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An Analysis of Native American Identity as a Result of Colonialism in Sherman Alexie’s Novel The Absolutely True Diary of a Part-Time Indian

Native American Identity as a Result of Colonialism

One of the most profound results of colonialism is the creation of distinctly separate spaces physically and figuratively, that leads to the development of distinct identities rooted on each side. In Sherman Alexie’s novel, The Absolutely True Diary of a Part-Time Indian, the challenges of transcending racial, social, and cultural barriers faced by 14 year old Junior as he leaves his Indian reservation to attend an all white school reflect the complex internal and external perceptions of modern Spokane indigeneity. Alexie uses first person narration and inner dialogue to portray Junior’s exploration and comparison of the white and Indian worlds that lead to his discovery of individual identity amidst two homogenous cultures. Joelle Fraser’s interview of Sherman Alexie further reveals inherent discrepancies in the way modern Native American culture is rendered by “colonial” authors in contemporary literature and the barriers of entry faced by Native American authors. By portraying “white” and “Indian” as mutually exclusive identities and profiling individuals at the intersection of these two worlds, both texts challenge the socially imposed perceptions of Native American identity that exist as peripheral colonial constructs.

In the beginning of Alexie’s novel, Junior lives on the Wellpinit reservation and identifies entirely as Spokane Indian. He accepts the seemingly inescapable role given to him on the reservation as “the biggest retard in the world”(4) considering his staggering health problems, lisp, odd body proportions, and sensitive, quirky demeanor. His self portrait in the first chapter of the novel depicts a gangly teenage boy seizing and lisping with the satirical caption “ME in all my GLORY”. Although he aspires to embody a sense of hope towards the future, Junior possesses the self-deprecating attitude projected by everyone surrounding him on the reservation, “I wish I were magical, but I am really just a poor-ass reservation kid living with his poor-ass family on the poor-ass Spokane Indian Reservation”(7). Junior is conditioned to think that because he lives on a reservation, is poor, and Indian, he is confined to these roles and a limited scope of society.

Once Junior decides to transfer to Reardan, the off reservation all white school, a majority of Indians on the reservation scorn and harass him, calling him names like “white-lover”, explicitly stating that he is a traitor and disgrace to the tribe. At the same time, Junior is having a surprisingly smooth transition into school at Reardan. The brutal shunning from other Indians at home contrasts greatly with the meaningful relationships being forged with white characters such as his classmates Penelope, Gordy, and his basketball coach. On top of that, Junior’s decision to transfer schools inspires his sister, Mary-Runs-Away, to spontaneously get married and move to another reservation in Montana. Junior’s inner dialogue reveals his shock at the influence he has had on his family and others on the reservation, “Ever since the Spokane Indian Reservation was founded back in 1881, nobody in my family has ever lived anywhere else. We are absolutely tribal. For good or for bad, we don’t leave one another”(89). Guilt and confusion arise as Junior realizes his choice to leave not only signifies the birth of new opportunities for him, but the partial death of his indigenous tribe. He now interprets his departure as a rejection of his indigeneity, and fears that he has caused irrevocable changes in his family and social dynamics.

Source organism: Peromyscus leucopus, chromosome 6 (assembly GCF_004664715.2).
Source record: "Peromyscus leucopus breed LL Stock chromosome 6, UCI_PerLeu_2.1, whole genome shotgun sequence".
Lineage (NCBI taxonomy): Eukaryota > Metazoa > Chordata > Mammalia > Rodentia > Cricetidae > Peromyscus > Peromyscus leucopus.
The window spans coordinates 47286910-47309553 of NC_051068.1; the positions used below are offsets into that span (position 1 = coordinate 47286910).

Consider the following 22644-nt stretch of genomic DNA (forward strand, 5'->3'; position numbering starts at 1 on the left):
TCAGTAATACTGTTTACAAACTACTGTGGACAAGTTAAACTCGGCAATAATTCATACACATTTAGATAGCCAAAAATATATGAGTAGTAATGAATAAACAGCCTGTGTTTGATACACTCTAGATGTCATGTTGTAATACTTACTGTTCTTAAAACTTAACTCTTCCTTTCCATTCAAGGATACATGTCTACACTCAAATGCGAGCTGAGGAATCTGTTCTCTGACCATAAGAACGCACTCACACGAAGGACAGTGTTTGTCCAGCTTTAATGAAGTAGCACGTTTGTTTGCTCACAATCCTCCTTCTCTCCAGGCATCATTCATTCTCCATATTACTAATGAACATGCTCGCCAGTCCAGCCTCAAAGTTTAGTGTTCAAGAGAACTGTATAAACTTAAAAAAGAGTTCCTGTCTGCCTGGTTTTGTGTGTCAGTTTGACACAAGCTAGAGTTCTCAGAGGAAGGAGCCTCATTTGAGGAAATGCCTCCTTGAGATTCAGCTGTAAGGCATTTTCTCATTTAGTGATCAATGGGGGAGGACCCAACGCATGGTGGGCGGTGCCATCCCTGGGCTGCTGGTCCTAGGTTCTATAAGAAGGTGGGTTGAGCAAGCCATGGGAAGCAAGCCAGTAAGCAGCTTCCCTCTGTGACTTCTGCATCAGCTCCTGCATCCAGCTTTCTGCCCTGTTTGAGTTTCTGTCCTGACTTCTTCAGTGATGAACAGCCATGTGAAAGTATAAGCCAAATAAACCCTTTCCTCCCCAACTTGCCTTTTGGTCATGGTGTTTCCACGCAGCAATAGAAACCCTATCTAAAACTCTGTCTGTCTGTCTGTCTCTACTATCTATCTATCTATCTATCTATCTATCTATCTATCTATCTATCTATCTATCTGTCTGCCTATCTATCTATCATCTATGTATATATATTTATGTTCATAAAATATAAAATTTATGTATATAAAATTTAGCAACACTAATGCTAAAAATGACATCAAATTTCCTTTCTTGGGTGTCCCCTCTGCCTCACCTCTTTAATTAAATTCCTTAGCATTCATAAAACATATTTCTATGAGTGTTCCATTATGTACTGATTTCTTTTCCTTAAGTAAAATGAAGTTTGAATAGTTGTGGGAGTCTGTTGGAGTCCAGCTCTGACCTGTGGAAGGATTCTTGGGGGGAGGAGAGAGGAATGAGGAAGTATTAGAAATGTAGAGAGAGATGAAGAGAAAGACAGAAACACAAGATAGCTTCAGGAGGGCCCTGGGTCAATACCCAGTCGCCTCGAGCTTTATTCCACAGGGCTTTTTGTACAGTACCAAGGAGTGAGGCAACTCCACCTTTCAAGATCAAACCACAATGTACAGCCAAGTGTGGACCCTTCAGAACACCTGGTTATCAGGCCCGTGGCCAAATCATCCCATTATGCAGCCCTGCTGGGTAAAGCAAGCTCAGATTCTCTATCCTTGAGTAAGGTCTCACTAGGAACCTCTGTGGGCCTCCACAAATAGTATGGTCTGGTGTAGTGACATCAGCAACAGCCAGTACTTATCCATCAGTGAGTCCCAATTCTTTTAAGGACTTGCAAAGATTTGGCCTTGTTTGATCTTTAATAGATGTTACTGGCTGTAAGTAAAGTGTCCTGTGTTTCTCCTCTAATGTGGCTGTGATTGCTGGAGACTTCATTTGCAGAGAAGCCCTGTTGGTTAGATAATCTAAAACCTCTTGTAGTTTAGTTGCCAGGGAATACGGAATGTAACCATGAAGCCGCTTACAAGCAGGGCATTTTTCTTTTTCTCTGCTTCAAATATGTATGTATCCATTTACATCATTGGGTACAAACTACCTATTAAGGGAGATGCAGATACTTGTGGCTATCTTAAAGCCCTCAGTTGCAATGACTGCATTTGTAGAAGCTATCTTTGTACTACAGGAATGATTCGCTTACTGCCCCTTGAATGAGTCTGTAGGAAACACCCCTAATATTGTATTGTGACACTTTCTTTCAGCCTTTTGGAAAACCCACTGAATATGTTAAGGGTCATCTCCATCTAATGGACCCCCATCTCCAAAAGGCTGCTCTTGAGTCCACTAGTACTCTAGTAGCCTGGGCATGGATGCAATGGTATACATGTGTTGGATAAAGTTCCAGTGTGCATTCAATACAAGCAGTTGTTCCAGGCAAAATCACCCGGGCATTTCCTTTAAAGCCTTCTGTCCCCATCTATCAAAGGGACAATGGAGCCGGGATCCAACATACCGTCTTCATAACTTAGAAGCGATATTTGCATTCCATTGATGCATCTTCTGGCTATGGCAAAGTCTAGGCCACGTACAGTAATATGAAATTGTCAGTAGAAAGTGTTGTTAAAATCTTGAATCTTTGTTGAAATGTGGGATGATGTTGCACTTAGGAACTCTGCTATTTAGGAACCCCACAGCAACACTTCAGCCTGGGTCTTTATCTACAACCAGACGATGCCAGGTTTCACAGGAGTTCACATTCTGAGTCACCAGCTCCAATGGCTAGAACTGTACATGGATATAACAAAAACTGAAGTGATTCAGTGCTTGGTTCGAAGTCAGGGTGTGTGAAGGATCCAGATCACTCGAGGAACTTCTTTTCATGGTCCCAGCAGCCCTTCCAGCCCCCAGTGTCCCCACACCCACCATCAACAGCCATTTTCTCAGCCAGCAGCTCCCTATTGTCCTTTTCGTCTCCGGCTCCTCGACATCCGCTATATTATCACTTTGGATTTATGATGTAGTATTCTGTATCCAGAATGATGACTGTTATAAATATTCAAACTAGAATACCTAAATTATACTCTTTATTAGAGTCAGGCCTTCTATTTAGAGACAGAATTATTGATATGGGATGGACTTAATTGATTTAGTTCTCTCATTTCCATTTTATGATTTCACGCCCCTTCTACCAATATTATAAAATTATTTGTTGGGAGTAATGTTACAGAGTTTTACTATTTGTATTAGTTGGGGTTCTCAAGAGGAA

Juniors identity is directly challenged on his very first day at Reardan when he is confronted about his name, “‘My name is Junior,’ I said. ‘And my name is Arnold. It’s Junior and Arnold. I’m both.’”(60 Alexie). At Reardan, he must renounce his cultural reservation nickname and go by his official first name, “Arnold”. Junior’s dramatic split-identity complex is amplified on the basketball court. On one hand, he is a hero: the underdog who escaped the dead end reservation and is going to create a brighter future for himself. On the other, he is a traitor. One who abandoned his dying tribe for his own self interest. This is portrayed in yet another cartoon of Junior on the basketball court scoring for Reardan against his old Wellpinit reservation team. On one side he draws himself as a devil being scorned by Indians, and on the other an angel being praised by whites. In each portrait, his facial expression is one of confusion and anxiety.